Secondly, there is the issue of clients. It may sound obvious, but a trekking company is going to attract trekkers, while a specialist mountaineering company is more likely to attract clients with more highly developed climbing skills. When my regular climbing partner Mark Dickson and I climbed Mera and Island Peak in 2009, we found ourselves sandwiched between a Jagged Globe group (a specialist mountaineering company) and a KE Adventure group (more of a general adventure travel company). It was noticeable that what was straightforward for the Jagged Globe group turned into a bit of an epic for the KE group. This was perhaps not surprising. At the time KE were advertising their Mera Peak trip as a “walk-up peak”. Walk-up, that is, until you reach the summit dome, when you have to climb a steep section of ice on a fixed rope. This was a misleading marketing slogan clearly designed to attract trekkers to the trip. There’s nothing wrong with trekkers attempting Mera Peak – it’s an easy and natural progression for them – but it helps if they know what they’re letting themselves in for. On the positive side, the KE group did have a good western leader who got them up and down both mountains safely.
There are exceptions to all of this, of course. In 2009 we were travelling with The Responsible Travellers, an adventure travel company who, as far as I know, have only ever run mountaineering expeditions for me and Mark (and a few of our friends). Both our sirdar and climbing guide were Nepali, but we were running a private trip and both considered ourselves experienced enough to make a few of our own decisions. And it worked out better for us because of this, for we ended up climbing the higher Mera North as well as Mera Central, which very few commercial operators ever consider.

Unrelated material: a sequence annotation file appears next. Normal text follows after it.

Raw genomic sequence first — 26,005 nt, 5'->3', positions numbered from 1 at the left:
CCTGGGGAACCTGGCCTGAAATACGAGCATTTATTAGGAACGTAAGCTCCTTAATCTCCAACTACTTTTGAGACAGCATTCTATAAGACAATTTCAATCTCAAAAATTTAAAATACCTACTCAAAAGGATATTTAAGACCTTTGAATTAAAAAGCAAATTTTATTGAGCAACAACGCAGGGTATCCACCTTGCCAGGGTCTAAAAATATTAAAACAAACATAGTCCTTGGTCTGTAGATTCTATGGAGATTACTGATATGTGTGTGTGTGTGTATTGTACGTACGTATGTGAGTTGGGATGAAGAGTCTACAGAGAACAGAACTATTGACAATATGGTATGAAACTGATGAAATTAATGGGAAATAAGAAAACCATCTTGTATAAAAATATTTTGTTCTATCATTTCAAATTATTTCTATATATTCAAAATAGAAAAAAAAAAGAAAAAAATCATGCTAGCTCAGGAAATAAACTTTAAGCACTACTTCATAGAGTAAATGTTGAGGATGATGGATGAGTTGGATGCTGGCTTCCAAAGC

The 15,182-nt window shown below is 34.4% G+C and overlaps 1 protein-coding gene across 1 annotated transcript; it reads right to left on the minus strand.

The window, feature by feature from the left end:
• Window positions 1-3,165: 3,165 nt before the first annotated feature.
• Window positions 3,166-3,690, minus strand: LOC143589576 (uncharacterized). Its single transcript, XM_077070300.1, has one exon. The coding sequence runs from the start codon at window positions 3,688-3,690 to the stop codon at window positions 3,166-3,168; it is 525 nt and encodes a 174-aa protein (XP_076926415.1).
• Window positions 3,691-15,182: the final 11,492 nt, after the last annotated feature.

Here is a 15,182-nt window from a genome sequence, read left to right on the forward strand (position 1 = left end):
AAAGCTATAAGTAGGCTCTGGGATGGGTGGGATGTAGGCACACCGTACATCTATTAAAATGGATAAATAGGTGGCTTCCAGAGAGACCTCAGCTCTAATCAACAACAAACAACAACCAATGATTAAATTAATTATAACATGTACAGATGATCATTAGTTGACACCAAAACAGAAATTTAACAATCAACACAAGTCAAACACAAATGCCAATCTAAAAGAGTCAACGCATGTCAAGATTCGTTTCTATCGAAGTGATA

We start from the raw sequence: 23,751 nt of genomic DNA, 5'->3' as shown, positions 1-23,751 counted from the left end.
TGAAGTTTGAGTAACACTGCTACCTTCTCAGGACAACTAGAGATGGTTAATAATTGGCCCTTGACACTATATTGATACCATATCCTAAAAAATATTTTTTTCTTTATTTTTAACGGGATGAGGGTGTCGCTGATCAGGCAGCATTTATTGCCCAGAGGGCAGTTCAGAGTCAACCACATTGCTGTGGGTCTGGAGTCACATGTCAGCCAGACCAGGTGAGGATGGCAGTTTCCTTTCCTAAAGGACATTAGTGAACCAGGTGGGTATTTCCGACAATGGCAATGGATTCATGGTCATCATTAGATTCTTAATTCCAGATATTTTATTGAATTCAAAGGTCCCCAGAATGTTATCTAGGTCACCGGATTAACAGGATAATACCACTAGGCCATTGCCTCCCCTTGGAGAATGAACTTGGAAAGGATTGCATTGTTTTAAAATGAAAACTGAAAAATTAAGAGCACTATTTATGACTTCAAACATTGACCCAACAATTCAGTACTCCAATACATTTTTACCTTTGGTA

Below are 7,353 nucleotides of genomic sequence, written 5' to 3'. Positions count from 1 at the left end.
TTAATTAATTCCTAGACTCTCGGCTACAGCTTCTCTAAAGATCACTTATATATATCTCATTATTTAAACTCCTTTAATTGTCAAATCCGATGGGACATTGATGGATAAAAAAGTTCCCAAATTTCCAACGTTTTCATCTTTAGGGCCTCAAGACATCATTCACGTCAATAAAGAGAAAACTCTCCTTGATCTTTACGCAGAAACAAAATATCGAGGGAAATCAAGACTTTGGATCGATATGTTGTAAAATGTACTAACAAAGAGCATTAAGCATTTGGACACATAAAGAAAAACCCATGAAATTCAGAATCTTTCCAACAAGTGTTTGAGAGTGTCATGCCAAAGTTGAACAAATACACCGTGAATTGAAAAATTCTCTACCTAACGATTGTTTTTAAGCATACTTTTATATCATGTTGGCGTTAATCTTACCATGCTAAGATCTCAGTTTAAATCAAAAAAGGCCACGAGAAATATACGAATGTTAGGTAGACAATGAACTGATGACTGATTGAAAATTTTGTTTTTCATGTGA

So where does the weather fit into all this?
Anywhere and everywhere. With all the above taken into consideration, there remains the question of whether my friend was just unlucky with the conditions on Island Peak. He reported a lot of snow on summit day, which delayed their start from camp. And ice conditions change from year to year. There’s every chance the ice wall which turned him back simply wasn’t there when I climbed the mountain, although the 100 metre headwall on Island Peak means ice climbing is always going to be necessary. While the fact that two clients did reach the summit that day tells us that weather conditions weren’t insurmountable, it remains true that mountaineering is an activity where sooner or later the weather is going to be against you.
The subject line of my friend’s email was “My first peak failure”. I’ve had plenty of those, and I’ll have plenty more. It’s part and parcel of mountaineering.